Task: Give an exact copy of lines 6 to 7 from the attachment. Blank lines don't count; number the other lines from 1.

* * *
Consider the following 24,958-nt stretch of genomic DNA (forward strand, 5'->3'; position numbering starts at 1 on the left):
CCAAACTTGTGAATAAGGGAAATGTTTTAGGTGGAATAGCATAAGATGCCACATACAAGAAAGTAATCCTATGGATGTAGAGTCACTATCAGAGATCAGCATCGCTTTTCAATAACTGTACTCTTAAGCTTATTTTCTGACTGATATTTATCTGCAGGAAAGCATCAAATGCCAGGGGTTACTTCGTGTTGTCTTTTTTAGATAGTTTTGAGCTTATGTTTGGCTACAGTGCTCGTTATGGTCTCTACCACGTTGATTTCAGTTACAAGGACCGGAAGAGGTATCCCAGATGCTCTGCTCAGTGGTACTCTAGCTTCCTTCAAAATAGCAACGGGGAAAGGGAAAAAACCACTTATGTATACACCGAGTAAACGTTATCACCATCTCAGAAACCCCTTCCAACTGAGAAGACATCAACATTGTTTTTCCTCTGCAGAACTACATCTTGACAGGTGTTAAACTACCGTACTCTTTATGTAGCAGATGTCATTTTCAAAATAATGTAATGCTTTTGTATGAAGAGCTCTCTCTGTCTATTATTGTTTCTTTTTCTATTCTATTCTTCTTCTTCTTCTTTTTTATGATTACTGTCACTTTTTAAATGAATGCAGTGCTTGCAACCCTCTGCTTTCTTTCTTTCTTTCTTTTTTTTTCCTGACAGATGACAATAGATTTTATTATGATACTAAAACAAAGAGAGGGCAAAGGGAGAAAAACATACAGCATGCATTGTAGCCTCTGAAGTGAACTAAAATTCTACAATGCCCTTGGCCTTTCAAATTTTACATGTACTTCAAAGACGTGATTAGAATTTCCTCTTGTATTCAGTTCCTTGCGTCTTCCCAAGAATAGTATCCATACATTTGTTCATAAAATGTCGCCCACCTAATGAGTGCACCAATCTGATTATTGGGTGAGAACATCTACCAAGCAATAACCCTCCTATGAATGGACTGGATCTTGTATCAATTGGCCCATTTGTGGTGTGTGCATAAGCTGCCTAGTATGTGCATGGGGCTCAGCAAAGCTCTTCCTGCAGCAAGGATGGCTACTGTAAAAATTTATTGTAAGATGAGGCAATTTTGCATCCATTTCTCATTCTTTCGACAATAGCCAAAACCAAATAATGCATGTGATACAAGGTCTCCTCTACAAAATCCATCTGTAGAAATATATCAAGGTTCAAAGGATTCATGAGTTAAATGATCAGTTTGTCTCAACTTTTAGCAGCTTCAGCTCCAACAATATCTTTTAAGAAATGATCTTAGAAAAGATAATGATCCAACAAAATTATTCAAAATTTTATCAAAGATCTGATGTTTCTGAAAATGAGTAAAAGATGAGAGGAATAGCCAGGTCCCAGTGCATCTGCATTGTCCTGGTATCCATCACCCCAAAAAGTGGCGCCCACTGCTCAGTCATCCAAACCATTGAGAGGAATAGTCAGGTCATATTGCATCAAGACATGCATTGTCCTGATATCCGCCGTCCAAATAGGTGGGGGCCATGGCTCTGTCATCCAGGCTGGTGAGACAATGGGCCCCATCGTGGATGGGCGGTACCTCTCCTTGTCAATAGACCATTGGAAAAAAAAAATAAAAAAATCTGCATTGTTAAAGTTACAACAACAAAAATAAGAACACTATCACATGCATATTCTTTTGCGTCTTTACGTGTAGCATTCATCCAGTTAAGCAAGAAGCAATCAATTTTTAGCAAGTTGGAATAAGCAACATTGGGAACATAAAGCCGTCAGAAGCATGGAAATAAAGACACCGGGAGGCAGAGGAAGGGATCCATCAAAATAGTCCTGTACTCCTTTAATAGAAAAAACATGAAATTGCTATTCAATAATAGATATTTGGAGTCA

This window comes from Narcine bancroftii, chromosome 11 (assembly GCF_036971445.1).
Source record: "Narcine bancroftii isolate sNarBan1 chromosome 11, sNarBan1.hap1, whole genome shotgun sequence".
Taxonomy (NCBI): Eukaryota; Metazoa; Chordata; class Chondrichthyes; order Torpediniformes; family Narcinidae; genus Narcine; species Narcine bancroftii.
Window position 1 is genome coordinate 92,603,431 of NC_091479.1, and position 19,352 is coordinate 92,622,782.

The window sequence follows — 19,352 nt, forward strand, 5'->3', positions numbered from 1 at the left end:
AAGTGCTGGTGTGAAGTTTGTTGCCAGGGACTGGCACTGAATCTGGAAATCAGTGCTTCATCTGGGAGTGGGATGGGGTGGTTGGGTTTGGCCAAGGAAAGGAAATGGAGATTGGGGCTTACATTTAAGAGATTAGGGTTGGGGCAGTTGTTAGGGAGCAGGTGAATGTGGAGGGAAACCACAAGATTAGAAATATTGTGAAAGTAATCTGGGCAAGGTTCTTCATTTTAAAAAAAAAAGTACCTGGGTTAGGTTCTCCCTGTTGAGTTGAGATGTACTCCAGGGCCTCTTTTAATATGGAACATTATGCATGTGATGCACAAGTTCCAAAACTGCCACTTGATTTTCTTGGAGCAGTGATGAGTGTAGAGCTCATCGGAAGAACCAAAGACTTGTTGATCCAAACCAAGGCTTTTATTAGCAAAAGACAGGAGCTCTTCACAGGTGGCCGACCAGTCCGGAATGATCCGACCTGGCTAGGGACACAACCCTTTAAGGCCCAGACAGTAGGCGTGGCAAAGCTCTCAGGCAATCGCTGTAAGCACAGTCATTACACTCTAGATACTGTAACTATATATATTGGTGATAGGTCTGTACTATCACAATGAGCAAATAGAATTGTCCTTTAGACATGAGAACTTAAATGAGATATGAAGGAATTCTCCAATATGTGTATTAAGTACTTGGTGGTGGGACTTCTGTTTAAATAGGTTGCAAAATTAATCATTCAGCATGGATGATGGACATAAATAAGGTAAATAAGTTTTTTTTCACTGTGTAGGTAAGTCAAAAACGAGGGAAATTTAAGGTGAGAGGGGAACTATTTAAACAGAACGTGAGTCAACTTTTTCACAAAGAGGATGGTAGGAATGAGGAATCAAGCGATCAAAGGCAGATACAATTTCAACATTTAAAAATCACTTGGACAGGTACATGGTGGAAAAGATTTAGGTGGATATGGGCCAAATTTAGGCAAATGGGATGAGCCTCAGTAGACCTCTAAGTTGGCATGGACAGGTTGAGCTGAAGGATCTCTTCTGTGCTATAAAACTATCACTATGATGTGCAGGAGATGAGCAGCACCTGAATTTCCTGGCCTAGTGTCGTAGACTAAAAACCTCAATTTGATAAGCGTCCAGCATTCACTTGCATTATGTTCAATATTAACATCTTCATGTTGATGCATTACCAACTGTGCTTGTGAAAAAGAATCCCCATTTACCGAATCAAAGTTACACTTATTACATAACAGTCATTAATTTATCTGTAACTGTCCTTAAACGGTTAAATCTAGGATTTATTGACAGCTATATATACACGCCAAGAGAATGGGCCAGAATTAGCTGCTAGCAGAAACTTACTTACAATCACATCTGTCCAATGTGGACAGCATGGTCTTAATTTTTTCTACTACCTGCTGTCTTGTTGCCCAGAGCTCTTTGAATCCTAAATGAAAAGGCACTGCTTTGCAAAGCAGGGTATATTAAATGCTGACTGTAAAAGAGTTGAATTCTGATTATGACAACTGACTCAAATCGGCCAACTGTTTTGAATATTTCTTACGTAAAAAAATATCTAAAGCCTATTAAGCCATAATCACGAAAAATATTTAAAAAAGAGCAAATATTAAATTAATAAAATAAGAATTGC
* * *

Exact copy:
Window position 1 is genome coordinate 92,603,431 of NC_091479.1, and position 19,352 is coordinate 92,622,782.

The window sequence follows — 19,352 nt, forward strand, 5'->3', positions numbered from 1 at the left end: